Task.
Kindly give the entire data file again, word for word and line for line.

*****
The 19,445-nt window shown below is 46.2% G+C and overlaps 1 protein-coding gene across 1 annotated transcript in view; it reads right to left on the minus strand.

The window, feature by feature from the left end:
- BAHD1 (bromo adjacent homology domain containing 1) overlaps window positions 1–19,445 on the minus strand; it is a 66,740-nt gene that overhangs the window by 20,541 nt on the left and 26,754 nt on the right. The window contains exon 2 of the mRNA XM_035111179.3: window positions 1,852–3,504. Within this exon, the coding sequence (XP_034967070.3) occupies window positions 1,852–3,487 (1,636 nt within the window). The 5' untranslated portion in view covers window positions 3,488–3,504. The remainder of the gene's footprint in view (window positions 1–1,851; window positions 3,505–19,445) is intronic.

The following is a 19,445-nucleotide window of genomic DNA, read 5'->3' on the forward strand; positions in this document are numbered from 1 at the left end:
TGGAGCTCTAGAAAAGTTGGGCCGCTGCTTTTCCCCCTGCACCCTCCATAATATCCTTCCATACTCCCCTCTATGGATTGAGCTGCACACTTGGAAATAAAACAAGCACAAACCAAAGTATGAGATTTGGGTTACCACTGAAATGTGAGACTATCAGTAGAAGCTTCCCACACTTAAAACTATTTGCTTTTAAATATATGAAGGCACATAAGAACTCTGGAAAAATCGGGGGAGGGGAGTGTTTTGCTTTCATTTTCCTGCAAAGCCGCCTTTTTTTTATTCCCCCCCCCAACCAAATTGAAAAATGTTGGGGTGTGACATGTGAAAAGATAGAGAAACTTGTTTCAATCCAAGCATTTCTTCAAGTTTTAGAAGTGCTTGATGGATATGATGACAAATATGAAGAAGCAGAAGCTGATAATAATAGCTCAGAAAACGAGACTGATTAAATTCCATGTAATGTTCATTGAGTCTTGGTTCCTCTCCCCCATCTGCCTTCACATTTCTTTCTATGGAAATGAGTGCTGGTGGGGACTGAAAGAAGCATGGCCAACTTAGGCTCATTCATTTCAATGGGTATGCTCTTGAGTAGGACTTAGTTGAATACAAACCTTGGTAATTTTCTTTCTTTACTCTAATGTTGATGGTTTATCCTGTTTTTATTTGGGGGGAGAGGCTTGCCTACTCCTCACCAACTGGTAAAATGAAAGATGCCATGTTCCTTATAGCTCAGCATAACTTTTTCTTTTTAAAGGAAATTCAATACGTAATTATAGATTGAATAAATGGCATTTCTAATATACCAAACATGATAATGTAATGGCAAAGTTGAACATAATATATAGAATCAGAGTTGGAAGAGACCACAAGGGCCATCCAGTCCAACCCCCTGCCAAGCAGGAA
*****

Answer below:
The 19,445-nt window shown below is 46.2% G+C and overlaps 1 protein-coding gene across 1 annotated transcript in view; it reads right to left on the minus strand.

The window, feature by feature from the left end:
- BAHD1 (bromo adjacent homology domain containing 1) overlaps window positions 1–19,445 on the minus strand; it is a 66,740-nt gene that overhangs the window by 20,541 nt on the left and 26,754 nt on the right. The window contains exon 2 of the mRNA XM_035111179.3: window positions 1,852–3,504. Within this exon, the coding sequence (XP_034967070.3) occupies window positions 1,852–3,487 (1,636 nt within the window). The 5' untranslated portion in view covers window positions 3,488–3,504. The remainder of the gene's footprint in view (window positions 1–1,851; window positions 3,505–19,445) is intronic.

The following is a 19,445-nucleotide window of genomic DNA, read 5'->3' on the forward strand; positions in this document are numbered from 1 at the left end:
TGGAGCTCTAGAAAAGTTGGGCCGCTGCTTTTCCCCCTGCACCCTCCATAATATCCTTCCATACTCCCCTCTATGGATTGAGCTGCACACTTGGAAATAAAACAAGCACAAACCAAAGTATGAGATTTGGGTTACCACTGAAATGTGAGACTATCAGTAGAAGCTTCCCACACTTAAAACTATTTGCTTTTAAATATATGAAGGCACATAAGAACTCTGGAAAAATCGGGGGAGGGGAGTGTTTTGCTTTCATTTTCCTGCAAAGCCGCCTTTTTTTTATTCCCCCCCCCAACCAAATTGAAAAATGTTGGGGTGTGACATGTGAAAAGATAGAGAAACTTGTTTCAATCCAAGCATTTCTTCAAGTTTTAGAAGTGCTTGATGGATATGATGACAAATATGAAGAAGCAGAAGCTGATAATAATAGCTCAGAAAACGAGACTGATTAAATTCCATGTAATGTTCATTGAGTCTTGGTTCCTCTCCCCCATCTGCCTTCACATTTCTTTCTATGGAAATGAGTGCTGGTGGGGACTGAAAGAAGCATGGCCAACTTAGGCTCATTCATTTCAATGGGTATGCTCTTGAGTAGGACTTAGTTGAATACAAACCTTGGTAATTTTCTTTCTTTACTCTAATGTTGATGGTTTATCCTGTTTTTATTTGGGGGGAGAGGCTTGCCTACTCCTCACCAACTGGTAAAATGAAAGATGCCATGTTCCTTATAGCTCAGCATAACTTTTTCTTTTTAAAGGAAATTCAATACGTAATTATAGATTGAATAAATGGCATTTCTAATATACCAAACATGATAATGTAATGGCAAAGTTGAACATAATATATAGAATCAGAGTTGGAAGAGACCACAAGGGCCATCCAGTCCAACCCCCTGCCAAGCAGGAA